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Building on success of its summer program, SLCC launches Winter Feast dinner and performance

Twice-weekly meal and performance offers guests a window into local Indigenous culture



Food is often the first entry point to an unfamiliar culture. For the Squamish and Lil'wat First Nations, food plays a vital role in the community. Now, Whistler's Indigenous museum wants to break bread (or bannock, to be precise) at its new, twice-weekly Winter Feast as a way to introduce guests to the culture and heritage of the Sea to Sky's first peoples.

The Squamish Lil'wat Cultural Centre (SLCC) is hoping to replicate the success of its Summer Feast at a time of year when the museum historically sees a dip in business.

"The Winter Feast is a hybrid version of what we do in the summertime," explained SLCC executive director Brady Smith. "We thought we would be resourceful and utilize a similar style of event and apply that to our winter programming. We know that there's a need in the community for additional restaurant-style seats, and in talking to our partners and our local concierges, we decided to implement a Winter Feast, really playing on Indigenous-style cuisine."

Running every Thursday and Sunday from Dec. 13 to April 18, this family-friendly dinner will feature a Northwest Coast-inspired menu, Indigenous World Winery wine pairings, and local craft beer. Guests will get to sample both traditional Indigenous dishes, such as bannock and cedar-planked salmon, along with more contemporary-style dishes using Indigenous ingredients, such as a paella made with locally sourced seafood. There are also several vegetarian and vegan options available.

Smith discussed the importance of food in both the Squamish and Lil'wat Nations. "When you meet someone new or you're having meetings, you always start by offering food. Food is truly part of the culture, it's engrained in the culture of Indigenous peoples, and that's no different for the Squamish and Lil'wat Nations," he said. "Having things like salmon and bison on our menu, these are things that historically and today are still harvested to ensure that families have meals, specifically salmon."

But more than just serving up a tasty meal, Smith said the Winter Feast is a way to deliver a "cultural experience" to a visitor base with a strong appetite for Indigenous offerings. Smith, who sits on the national Indigenous Culinary Committee, said that their research has shown one in three visitors to Canada are looking for an Indigenous experience as part of their trip.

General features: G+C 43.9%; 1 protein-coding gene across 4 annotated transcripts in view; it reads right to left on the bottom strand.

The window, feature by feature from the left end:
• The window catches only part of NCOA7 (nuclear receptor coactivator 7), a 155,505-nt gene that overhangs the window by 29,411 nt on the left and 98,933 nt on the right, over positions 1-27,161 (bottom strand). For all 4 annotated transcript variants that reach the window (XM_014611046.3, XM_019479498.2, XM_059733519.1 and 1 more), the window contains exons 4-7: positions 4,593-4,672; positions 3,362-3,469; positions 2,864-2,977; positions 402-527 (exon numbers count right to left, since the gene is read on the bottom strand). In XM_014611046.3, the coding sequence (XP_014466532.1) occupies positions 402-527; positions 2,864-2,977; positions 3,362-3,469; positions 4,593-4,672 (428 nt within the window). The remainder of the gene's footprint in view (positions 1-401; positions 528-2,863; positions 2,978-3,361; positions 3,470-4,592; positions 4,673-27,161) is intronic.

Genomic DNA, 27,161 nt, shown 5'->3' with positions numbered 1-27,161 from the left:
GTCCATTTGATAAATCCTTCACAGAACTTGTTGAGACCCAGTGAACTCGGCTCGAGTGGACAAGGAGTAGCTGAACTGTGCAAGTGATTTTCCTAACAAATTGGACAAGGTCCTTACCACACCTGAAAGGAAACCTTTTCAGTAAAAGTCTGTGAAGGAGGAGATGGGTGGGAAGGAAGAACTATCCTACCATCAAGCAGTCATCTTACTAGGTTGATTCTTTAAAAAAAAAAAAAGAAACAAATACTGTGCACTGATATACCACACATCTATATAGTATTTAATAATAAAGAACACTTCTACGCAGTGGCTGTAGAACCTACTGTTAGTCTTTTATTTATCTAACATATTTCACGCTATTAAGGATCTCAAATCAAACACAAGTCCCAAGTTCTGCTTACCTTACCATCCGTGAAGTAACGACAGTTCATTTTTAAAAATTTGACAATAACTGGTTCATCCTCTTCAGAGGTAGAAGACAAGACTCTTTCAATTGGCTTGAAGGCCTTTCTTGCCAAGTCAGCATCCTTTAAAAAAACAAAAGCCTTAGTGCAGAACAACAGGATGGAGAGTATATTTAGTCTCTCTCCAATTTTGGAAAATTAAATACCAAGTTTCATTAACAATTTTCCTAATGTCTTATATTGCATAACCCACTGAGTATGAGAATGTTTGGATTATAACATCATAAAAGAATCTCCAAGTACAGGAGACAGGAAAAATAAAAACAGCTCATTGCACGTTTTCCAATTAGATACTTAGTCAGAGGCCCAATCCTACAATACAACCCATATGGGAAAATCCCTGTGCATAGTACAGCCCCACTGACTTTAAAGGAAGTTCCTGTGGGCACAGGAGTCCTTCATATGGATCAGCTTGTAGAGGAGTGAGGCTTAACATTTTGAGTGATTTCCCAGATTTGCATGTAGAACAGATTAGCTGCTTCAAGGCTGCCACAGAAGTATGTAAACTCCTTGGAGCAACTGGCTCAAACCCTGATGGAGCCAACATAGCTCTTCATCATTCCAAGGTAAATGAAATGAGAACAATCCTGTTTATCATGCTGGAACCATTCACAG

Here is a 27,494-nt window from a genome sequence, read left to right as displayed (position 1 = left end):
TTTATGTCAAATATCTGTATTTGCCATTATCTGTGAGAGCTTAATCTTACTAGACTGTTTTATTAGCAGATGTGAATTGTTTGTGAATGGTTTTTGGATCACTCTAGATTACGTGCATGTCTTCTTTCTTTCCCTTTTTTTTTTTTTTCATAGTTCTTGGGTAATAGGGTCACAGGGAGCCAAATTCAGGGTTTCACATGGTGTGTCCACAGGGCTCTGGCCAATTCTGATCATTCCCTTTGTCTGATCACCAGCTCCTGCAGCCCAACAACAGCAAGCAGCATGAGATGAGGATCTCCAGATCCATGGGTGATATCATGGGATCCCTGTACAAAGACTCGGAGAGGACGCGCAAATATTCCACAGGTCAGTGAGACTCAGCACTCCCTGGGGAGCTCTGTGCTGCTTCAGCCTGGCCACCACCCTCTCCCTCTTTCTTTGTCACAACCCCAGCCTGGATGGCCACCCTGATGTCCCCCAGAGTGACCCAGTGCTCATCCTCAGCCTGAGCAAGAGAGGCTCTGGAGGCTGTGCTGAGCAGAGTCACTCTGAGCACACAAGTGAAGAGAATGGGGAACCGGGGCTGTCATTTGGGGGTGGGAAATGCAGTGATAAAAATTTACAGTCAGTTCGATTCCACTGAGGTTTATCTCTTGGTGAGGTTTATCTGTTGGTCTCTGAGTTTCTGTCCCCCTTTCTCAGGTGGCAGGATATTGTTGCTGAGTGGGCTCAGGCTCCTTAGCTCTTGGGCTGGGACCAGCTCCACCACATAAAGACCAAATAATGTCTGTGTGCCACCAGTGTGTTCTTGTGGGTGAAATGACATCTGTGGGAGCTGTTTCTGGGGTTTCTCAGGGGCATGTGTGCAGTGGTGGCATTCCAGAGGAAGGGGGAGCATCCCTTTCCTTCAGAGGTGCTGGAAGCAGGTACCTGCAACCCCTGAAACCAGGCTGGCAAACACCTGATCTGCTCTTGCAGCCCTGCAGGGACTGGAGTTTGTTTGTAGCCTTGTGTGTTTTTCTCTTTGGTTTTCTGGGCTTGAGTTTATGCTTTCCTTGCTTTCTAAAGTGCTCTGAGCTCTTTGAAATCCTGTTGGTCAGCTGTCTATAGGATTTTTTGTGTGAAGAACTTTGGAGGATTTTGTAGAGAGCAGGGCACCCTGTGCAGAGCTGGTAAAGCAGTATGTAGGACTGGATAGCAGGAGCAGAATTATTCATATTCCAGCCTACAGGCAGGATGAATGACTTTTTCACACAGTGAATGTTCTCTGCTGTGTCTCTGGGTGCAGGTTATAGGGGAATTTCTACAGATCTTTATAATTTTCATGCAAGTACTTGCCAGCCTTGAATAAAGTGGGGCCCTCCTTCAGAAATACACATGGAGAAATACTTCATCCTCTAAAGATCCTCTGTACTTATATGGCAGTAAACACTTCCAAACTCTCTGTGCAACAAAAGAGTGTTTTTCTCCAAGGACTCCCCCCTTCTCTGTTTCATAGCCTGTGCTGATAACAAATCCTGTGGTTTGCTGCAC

"That's why we've packaged this in a way where people can come here and enjoy food, but at the same time they are actually receiving a cultural experience, not only because they are within the four walls of our building, but because they're going to be seeing these incredible performers come out and share stories with them," he adds. "It's an easy segue for people to have a cultural experience and dine at the same time."

Winter Feast will also feature traditional performances from both Squamish and Lil'wat Nation members. Anchoring the program is the Wells family, Lil'wat performers led by champion hoopdancer Alex Wells, who will don colourful First Nations' regalia typically found at a pow-wow.

"They provide a very interesting take on Indigenous performance," Smith noted. "Guests can experience something that they probably wouldn't experience anywhere else."

The SLCC has parlayed its catering business to more than 25,000 annual tour guests, Smith said. On top of being a significant revenue generator, the museum's emphasis on its culinary business has proven an effective way to employ and retain its staff.

"(We) realized about three and a half, four years ago now that we really had a rare opportunity to create an in-house catering team that could provide our guests with a complete, holistic Indigenous experience, meaning that, when a guest came here, they saw young, First Nations people working as servers or in our kitchen with our chef and team, and really fulfilling our mandate of First Nations employment here," said Smith, who added that the Winter Feast program will allow the SLCC to retain an additional 20 employees throughout the winter. In the summertime, the museum's staff jumps from 20 part-time equivalent employees to 80 solely through its catering department.

"Creating a robust catering department has allowed not only our First Nations employees to gain more knowledge and information about that sector, but also ensuring that people are learning from one another whether they're Indigenous or not. So in our kitchen and in our service front of house, we are working with longtime resort locals who are looking for part-time work in that catering area, and a lot of our young First Nations people who have never working in a kitchen or as servers before are now learning from some incredible professionals in their field. It's a big opportunity."

Guests can book their seats for the Winter Feast at or by calling 604-967-1281. Tickets are $65 for adults aged 17 and up, $25 for youth between 13 and 16, $9 for children between five and 12, and free for kids four and under.


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